The fear of the Lord is a necessary, foundational plank supporting a life lived in faith. It is a strong influence that drives us toward God and His way, not one that incites us to flee from Him. It is not only foundational to this way of life, but it is also a fruit of it, learned and strengthened in the character of those who pay the costs of living by faith. The sons of God live in the present yet always look to the future in the Kingdom of God, humbly accepting His judgments on their lives. They strive to make good, daily use of His Word. Such people will receive God's spiritual blessings and do exploits.

John W. Ritenbaugh
Fully Accepting God's Sovereignty, Part Three: The Fruits

Luke 1:50

A Christian is a person upon whom God has shown mercy, and here Luke also identifies Christians as those who fear God. In Luke 18:2, 4, Jesus reveals in a parable that it is the unconverted who do not fear God. His followers fear God.

Elsewhere, the Bible identifies Christians as those who fear God. Notice Acts 9:31: "Then the churches throughout all Judea, Galilee, and Samaria had peace and were edified. And walking in the fear of the Lord and in the comfort of the Holy Spirit, they were multiplied." Later, Luke writes: "And they said, 'Cornelius the centurion, a just man, one who fears God and has a good reputation among all the nation of the Jews, was divinely instructed by a holy angel to summon you to his house, and to hear words from you" (Acts 10:22). Cornelius, a Gentile prepared for baptism, is called "one who fears God."

Hebrews 5:7 describes Jesus' fear of God: ". . . who, in the days of His flesh, when He had offered up prayers and supplications, with vehement cries and tears to Him who was able to save Him from death, and was heard because of His godly fear." Even Jesus, who knew God better than anyone who had ever walked the face of the earth, feared God. Note the special attention paid to the fact that God answered His prayers because He did.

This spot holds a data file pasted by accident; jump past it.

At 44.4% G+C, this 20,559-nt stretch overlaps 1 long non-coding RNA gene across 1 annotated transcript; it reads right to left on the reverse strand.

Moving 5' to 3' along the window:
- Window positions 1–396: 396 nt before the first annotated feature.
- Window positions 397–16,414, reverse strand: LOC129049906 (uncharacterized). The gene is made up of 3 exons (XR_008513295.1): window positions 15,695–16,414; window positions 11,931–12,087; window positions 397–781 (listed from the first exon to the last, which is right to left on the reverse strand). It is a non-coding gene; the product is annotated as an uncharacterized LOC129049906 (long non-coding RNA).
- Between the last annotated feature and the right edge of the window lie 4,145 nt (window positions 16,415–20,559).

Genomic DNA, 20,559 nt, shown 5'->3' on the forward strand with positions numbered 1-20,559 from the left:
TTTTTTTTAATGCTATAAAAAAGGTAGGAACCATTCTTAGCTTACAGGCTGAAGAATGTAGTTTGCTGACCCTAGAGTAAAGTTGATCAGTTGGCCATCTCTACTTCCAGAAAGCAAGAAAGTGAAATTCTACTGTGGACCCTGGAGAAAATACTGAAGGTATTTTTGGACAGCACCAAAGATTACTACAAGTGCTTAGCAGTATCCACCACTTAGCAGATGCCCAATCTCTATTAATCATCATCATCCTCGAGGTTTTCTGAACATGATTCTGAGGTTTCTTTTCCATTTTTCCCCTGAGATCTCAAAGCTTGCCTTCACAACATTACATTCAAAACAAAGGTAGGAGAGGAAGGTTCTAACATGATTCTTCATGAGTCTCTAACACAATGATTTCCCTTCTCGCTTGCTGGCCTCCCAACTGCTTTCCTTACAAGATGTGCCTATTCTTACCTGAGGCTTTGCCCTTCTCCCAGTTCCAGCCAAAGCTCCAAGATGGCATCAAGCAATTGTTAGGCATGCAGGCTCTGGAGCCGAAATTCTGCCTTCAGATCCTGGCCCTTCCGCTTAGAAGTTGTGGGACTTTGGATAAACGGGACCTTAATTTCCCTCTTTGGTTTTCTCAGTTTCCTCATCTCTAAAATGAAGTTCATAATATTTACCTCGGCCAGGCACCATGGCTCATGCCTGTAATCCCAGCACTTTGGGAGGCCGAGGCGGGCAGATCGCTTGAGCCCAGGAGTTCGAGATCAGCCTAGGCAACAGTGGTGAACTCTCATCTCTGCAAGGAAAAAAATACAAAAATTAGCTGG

God is holy. He is different to a level so far above mankind that those who truly know Him do not lose that apprehension and awe that comes from the privilege of being in the presence of sheer, powerfully pure holiness. Fear plays a large part in a good relationship with God.

Genesis 3:10 is the first time a form of fear appears in Scripture, and interestingly, it is in the context of sin. Adam responds to God, "I heard Your voice in the garden, and I was afraid because I was naked; and I hid myself." Elsewhere, the English word "fear" and its cognates appear in many contexts and forms: "feared," "fearful," "fearfully," "fearfulness," "fearing," and "afraid." These terms appear over 720 times in Scripture.

We tend to be uncertain about fearing God because we think of fear as a negative characteristic. We feel that we should love Him rather than fear Him. However, as we study God's Word and experience life with Him, we come to understand that, at the foundation of loving God, godly fear modifies our highly variable faith in God and love for God in significant ways.

All of those forms of "fear" express a wide range of emotions. Feelings such as dread, distress, dismay, trouble, terror, horror, alarm, awe, respect, reverence, and admiration may all appear as "fear" in Scripture. The fear that God desires in us is a good, positive, motivating quality.

This fear is one that we do not naturally possess. Recall Psalm 34:11: "Come you children, listen to me; I will teach you the fear of the LORD." How do we learn the fear of God? Psalm 33:8-9 gives insight: "Let all the earth fear the LORD; let all the inhabitants of the world stand in awe of Him. For He spoke, and it was done; He commanded, and it stood fast." Godly fear is one of a deep and abiding respect that grows as we learn—from within a continuing, intimate relationship—of His character, His purpose, and His powers. The unconverted do not have this relationship as a sustaining presence.

John W. Ritenbaugh
Sin, Christians, and the Fear of God